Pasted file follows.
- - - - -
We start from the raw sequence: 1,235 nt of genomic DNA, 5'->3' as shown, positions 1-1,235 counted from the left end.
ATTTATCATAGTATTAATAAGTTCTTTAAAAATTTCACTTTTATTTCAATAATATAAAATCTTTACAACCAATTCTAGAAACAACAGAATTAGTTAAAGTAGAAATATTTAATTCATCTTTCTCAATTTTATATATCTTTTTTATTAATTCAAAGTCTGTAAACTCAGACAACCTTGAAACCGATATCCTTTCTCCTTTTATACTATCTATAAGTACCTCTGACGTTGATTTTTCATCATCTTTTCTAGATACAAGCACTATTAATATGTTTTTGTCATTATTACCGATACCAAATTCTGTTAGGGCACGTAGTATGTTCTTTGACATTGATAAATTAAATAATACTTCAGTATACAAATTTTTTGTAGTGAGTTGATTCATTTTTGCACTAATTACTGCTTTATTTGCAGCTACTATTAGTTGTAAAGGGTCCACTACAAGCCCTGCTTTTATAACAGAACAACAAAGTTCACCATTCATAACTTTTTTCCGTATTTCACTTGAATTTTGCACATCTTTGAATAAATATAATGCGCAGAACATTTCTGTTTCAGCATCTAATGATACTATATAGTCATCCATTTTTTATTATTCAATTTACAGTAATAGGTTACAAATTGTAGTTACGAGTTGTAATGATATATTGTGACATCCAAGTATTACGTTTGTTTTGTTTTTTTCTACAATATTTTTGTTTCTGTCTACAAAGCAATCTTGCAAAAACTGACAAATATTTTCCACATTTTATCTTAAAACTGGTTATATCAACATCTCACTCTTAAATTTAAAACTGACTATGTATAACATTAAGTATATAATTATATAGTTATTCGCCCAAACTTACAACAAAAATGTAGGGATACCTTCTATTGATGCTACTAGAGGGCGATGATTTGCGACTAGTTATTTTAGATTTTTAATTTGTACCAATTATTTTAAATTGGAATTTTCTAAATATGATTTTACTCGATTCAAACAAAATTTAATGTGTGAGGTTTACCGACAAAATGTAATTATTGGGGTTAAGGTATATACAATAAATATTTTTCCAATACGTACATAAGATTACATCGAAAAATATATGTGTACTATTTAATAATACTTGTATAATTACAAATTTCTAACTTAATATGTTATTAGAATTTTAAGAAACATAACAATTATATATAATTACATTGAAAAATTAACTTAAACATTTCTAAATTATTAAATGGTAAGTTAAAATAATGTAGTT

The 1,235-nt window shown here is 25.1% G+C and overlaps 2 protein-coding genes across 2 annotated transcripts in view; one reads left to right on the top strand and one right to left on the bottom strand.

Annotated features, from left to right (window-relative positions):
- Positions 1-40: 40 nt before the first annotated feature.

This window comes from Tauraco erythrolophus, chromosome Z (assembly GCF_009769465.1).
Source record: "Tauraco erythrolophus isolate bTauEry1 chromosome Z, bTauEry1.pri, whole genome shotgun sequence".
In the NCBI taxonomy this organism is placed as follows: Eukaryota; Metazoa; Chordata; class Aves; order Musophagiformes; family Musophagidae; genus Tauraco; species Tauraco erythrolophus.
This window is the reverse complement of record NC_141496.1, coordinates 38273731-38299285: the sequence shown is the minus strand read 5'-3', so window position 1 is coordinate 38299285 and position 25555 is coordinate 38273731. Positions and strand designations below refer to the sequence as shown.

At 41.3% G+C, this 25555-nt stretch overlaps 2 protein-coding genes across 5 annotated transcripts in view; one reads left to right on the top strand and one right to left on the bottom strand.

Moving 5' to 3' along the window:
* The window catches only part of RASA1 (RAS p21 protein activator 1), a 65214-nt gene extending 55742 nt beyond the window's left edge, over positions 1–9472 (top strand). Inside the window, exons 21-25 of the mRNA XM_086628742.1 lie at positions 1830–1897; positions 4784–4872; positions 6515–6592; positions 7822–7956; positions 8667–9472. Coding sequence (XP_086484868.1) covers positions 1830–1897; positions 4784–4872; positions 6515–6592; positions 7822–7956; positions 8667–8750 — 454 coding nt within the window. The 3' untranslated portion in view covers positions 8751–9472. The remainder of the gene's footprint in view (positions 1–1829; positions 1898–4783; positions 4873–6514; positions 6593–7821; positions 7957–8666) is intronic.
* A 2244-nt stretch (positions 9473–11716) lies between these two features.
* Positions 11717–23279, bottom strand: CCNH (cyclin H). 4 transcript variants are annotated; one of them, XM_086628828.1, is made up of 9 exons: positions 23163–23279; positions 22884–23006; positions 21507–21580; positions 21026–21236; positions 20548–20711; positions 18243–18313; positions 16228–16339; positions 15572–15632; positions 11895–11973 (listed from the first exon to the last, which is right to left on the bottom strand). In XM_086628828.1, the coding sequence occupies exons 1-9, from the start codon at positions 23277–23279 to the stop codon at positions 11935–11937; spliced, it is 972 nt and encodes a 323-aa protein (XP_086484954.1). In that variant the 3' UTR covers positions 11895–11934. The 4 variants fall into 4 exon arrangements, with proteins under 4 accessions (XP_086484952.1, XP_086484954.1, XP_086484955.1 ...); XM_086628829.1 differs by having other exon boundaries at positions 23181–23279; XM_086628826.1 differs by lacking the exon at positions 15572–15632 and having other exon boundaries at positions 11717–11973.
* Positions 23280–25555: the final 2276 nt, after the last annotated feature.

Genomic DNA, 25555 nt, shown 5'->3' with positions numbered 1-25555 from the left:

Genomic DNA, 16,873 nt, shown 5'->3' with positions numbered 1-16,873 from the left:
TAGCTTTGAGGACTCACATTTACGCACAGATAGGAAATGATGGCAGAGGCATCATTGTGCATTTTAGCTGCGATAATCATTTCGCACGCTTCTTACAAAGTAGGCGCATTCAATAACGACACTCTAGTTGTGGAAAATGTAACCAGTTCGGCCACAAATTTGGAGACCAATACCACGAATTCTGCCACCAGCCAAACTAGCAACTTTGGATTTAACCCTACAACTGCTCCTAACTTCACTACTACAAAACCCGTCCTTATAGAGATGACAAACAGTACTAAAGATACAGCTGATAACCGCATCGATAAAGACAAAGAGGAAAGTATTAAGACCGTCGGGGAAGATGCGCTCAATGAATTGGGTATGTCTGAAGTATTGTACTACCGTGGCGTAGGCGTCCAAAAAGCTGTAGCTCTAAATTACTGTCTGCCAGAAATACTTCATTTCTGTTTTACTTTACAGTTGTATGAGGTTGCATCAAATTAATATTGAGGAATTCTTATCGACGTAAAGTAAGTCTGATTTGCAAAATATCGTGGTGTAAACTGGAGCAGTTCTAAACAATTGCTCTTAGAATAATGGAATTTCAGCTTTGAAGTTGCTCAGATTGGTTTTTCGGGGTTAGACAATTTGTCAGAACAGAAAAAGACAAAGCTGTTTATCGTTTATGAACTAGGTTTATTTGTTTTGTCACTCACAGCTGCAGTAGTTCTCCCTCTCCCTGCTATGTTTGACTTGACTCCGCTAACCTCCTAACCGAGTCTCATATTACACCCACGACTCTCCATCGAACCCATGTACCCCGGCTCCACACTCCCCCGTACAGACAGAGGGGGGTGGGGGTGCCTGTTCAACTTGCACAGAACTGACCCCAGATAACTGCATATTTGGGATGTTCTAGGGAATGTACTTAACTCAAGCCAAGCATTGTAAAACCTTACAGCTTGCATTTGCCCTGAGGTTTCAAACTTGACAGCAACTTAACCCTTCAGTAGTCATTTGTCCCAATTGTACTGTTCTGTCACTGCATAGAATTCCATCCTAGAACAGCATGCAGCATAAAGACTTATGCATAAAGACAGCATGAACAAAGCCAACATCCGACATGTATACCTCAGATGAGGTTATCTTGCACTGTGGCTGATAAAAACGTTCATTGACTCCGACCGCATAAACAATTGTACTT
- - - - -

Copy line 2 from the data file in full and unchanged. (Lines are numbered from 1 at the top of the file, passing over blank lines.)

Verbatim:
ATTTATCATAGTATTAATAAGTTCTTTAAAAATTTCACTTTTATTTCAATAATATAAAATCTTTACAACCAATTCTAGAAACAACAGAATTAGTTAAAGTAGAAATATTTAATTCATCTTTCTCAATTTTATATATCTTTTTTATTAATTCAAAGTCTGTAAACTCAGACAACCTTGAAACCGATATCCTTTCTCCTTTTATACTATCTATAAGTACCTCTGACGTTGATTTTTCATCATCTTTTCTAGATACAAGCACTATTAATATGTTTTTGTCATTATTACCGATACCAAATTCTGTTAGGGCACGTAGTATGTTCTTTGACATTGATAAATTAAATAATACTTCAGTATACAAATTTTTTGTAGTGAGTTGATTCATTTTTGCACTAATTACTGCTTTATTTGCAGCTACTATTAGTTGTAAAGGGTCCACTACAAGCCCTGCTTTTATAACAGAACAACAAAGTTCACCATTCATAACTTTTTTCCGTATTTCACTTGAATTTTGCACATCTTTGAATAAATATAATGCGCAGAACATTTCTGTTTCAGCATCTAATGATACTATATAGTCATCCATTTTTTATTATTCAATTTACAGTAATAGGTTACAAATTGTAGTTACGAGTTGTAATGATATATTGTGACATCCAAGTATTACGTTTGTTTTGTTTTTTTCTACAATATTTTTGTTTCTGTCTACAAAGCAATCTTGCAAAAACTGACAAATATTTTCCACATTTTATCTTAAAACTGGTTATATCAACATCTCACTCTTAAATTTAAAACTGACTATGTATAACATTAAGTATATAATTATATAGTTATTCGCCCAAACTTACAACAAAAATGTAGGGATACCTTCTATTGATGCTACTAGAGGGCGATGATTTGCGACTAGTTATTTTAGATTTTTAATTTGTACCAATTATTTTAAATTGGAATTTTCTAAATATGATTTTACTCGATTCAAACAAAATTTAATGTGTGAGGTTTACCGACAAAATGTAATTATTGGGGTTAAGGTATATACAATAAATATTTTTCCAATACGTACATAAGATTACATCGAAAAATATATGTGTACTATTTAATAATACTTGTATAATTACAAATTTCTAACTTAATATGTTATTAGAATTTTAAGAAACATAACAATTATATATAATTACATTGAAAAATTAACTTAAACATTTCTAAATTATTAAATGGTAAGTTAAAATAATGTAGTT